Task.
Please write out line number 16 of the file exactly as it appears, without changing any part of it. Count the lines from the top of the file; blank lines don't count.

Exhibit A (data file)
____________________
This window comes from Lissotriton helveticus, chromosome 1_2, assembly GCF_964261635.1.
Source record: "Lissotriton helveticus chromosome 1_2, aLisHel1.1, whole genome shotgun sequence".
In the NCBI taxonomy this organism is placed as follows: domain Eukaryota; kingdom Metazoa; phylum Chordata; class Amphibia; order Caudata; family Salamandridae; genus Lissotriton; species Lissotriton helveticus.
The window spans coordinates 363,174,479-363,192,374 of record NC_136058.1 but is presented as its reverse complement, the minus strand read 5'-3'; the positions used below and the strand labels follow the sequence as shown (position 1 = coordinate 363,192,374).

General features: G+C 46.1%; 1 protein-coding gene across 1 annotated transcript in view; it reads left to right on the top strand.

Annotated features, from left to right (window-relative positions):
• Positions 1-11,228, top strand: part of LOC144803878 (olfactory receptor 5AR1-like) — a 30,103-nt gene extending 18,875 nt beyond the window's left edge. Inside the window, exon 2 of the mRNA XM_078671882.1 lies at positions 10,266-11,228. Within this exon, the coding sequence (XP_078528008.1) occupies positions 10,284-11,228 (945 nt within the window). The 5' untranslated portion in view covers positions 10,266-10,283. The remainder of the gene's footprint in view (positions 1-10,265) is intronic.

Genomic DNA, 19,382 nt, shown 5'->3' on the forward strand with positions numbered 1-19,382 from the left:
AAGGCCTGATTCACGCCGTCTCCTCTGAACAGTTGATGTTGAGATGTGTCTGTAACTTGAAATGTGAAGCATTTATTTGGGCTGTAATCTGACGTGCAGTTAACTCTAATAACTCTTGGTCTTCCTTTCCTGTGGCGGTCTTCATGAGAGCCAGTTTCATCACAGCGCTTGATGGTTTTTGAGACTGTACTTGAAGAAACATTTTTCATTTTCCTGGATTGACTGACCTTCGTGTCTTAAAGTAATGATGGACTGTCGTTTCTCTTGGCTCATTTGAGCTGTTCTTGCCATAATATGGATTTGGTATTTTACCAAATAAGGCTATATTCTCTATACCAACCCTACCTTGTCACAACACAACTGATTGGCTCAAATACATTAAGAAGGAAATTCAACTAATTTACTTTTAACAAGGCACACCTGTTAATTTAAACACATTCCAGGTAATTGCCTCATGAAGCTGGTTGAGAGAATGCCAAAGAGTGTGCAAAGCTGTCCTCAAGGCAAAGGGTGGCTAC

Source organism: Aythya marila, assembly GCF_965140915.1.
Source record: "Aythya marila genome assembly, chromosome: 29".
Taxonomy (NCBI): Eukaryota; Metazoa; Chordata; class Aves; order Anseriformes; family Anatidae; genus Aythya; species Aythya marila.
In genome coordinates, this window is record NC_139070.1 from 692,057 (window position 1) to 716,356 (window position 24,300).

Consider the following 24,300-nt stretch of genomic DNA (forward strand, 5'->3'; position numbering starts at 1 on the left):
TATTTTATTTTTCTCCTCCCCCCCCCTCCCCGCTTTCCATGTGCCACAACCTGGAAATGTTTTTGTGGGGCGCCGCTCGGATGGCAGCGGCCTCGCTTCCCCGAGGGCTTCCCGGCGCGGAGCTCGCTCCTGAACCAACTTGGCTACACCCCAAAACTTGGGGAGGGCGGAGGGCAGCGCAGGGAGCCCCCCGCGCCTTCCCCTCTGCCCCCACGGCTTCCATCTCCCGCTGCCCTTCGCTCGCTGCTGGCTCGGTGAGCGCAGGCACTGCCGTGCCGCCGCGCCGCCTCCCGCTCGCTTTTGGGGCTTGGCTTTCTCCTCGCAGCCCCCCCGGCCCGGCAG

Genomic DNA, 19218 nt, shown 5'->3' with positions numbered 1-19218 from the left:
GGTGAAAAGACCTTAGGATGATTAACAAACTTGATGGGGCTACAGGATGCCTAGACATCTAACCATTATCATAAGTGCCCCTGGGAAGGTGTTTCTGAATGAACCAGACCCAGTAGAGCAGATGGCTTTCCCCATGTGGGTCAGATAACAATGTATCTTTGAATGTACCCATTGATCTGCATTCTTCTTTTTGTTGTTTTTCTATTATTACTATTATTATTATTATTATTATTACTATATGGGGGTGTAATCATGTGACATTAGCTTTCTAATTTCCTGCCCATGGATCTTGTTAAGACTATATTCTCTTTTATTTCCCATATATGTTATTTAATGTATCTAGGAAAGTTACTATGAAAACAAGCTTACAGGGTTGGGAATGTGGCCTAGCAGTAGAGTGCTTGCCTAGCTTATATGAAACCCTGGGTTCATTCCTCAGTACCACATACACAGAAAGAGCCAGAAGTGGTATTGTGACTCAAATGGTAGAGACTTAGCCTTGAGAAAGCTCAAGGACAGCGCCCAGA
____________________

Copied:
Genomic DNA, 19218 nt, shown 5'->3' with positions numbered 1-19218 from the left: